My Whole30 review: the good, the bad and the ugly

Whole 30 title

720 hours. 43,200 minutes. 2,592,000 seconds. A lot can happen in 30 days. If you’re on Whole30, mainly A LOT OF COOKING.

It’s 30 days since my boyfriend James and I started the challenge. I know a few of my friends have read with interest our voyage into this unfamiliar and slightly strange territory, so I thought I’d share an update on our progress.

To re-cap, Whole30 is a restrictive version of the Paleo way of eating. Whole30 is about eating real, unprocessed foods and high quality meat, fish, fruits and vegetables, and healthy fats such as olives, nuts and seeds. That means no grains, no dairy, no sugar (yes, that includes booze and more natural sugars like maple syrup and honey) no legumes (that’s peanuts, chick peas / beans / lentils etc to you and me) and no preservatives like MSG or sulphites (surprisingly ubiquitous in so many foods).

You’re not allowed to re-create ‘healthy’ versions of treats that fit within the guidelines, such as pancakes or cookies. They are ‘treat’ foods and contribute to an unhealthy attitude towards food as a reward.

It’s about re-setting your body, boosting energy, pinpointing foods that don’t agree with you and re-connecting with food.

It’s a strict regime; the slightest slip and you’ve failed

one bite of pizza, one splash of milk in your coffee, one lick of the spoon mixing the batter within the 30 day period and you’ve broken the “reset” button, requiring you to start over again on Day 1….Don’t even consider the possibility of a “slip.” Unless you physically tripped and your face landed in a box of doughnuts, there is no “slip.” You make a choice to eat something unhealthy. It is always a choice, so do not phrase it as if you had an accident.

PHEW. Ok. So, how did we get on?

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Empower

Fire up, cheerlead and champion the women in your life – and yourself!

Empower

What if every girl in the world had access to education? What if women could walk home alone at night without fear of being attacked? What if those who hold political power reflected the demographic of the people they represent? What if 50% of leadership roles went to women? What if childcare was affordable and accessible? What if the media stopped using women’s self-image as a weapon to make us feel guilty and inadequate? What if we stopped enforcing gender stereotypes  and started telling women and girls that they could be whatever they damn well like?

Can you imagine a world like that? Wouldn’t it be incredible?

It’s International Women’s Day; a day to celebrate women. To champion, empower, and advocate for equality. To raise our voices in praise of how far we’ve come, but,crucially, to look ahead and take action to create the change that needs to happen to bring true equality.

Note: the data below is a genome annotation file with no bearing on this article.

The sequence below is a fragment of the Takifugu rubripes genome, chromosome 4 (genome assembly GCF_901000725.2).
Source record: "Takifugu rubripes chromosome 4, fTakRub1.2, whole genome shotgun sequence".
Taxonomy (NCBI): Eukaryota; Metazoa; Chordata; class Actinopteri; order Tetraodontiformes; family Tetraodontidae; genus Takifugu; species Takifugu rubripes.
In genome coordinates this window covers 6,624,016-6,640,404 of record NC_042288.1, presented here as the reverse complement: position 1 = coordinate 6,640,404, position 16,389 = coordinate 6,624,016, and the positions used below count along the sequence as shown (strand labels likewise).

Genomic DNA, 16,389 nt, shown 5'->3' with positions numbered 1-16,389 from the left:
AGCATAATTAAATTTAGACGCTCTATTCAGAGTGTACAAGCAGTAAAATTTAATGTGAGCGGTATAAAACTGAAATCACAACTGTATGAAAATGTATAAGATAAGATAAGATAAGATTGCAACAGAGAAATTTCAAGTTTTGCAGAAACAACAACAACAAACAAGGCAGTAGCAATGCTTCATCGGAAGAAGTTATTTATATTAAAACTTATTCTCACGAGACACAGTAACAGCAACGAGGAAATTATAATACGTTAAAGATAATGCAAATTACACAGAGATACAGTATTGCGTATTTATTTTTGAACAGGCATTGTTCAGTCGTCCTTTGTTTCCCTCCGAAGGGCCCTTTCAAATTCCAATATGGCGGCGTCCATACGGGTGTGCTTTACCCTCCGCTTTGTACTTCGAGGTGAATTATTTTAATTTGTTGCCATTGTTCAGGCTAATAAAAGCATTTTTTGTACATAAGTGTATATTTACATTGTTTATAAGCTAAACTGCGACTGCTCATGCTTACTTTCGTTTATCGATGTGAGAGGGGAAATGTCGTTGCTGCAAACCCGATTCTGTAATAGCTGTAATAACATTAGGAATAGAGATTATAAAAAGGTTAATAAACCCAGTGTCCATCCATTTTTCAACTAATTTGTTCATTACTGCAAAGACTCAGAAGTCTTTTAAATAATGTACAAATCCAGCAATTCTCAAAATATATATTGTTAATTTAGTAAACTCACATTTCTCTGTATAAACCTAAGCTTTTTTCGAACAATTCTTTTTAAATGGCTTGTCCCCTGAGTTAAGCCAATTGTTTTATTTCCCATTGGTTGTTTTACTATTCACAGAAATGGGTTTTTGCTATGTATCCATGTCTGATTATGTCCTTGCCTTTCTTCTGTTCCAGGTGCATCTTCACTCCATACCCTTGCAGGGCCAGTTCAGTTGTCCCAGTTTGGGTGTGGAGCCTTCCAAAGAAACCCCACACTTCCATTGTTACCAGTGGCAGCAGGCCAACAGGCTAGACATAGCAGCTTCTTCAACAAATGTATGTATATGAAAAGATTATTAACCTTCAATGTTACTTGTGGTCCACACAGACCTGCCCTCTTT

Getting fired up

I spent this afternoon surrounded by inspiring women at a workshop run by my local MP and all-round eMPowering woman, Stella Creasy. They take the name of Circular Firing Up Squads – don’t let that put you off – these are workshops designed to bring women together to get fired up, cheered on and – most importantly – to go and take action. To put ourselves forward, speak up, make ourselves heard and take opportunities. To encourage more women to step into leadership roles and create change – one woman at a time.

And here’s what I came away with.

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Crunchy nut cottage pie2

Crunchy nut cottage pie – a delicious Whole30 paleo recipe

I’m on day four of the Whole30 Challenge and I’m feeling cautiously fabulous. By now, according to the challenge timeline, I should want to ‘kill all the things’. But – aside from totally normal fleeting moments of disdain or fury (people who stop at the top of tube escalators, people who say 100 words when they could see 15, that sort of thing), I’ve felt pretty fucking great.

J and I have both noticed we’ve not had our usual peaks and troughs of energy – no 3 o’clock slumps where I’d normally hunt down a biscuit or two with a cup of tea to keep me going. I’ve had a pretty full-on week and have really felt I had the energy to power through it.

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whole 30 start

No half measures; starting the Whole30 challenge

whole 30 start

Those who know me well will know that I’ve not always been ‘into’ food and cooking. My food journey as a kid was mainly from freezer to plate in the company of that jolly old sailor, Captain Birds Eye.

SCENE FROM TELEVISION ADVERT FOR 'BIRDSEYE' SHOWS CAPTAIN BIRDSEYE

Like a lot of kids I knew, walks home from school were punctuated with trips to the local shop to pick up some sweets – as many as you could buy with 50 pence. I didn’t eat a pepper until I was about 18 and my university cooking repertoire consisted of pasta, chilli and curry (from a jar) on loop. And kebabs, obviously. And cider. And….you get the point.

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NTC Finsbury Park edit

Review: my month with Nike Training Club

If you read my first post of the year, you’ll know that one of my goals was to work out with Nike Training Club twice a week.

Apart from the privilege of paying triple the rent of my hometown and five quid for a pint, one of the nice things about living in London is access to exciting free stuff like Nike Training Clubs. Over the last month, I’ve tried out classes at the Stratford Nike Store (queue burpees in front of bemused strangers on the shop floor) and Finsbury Park (queue running through clouds of marijuana smoke and heckles from horny homeless guys).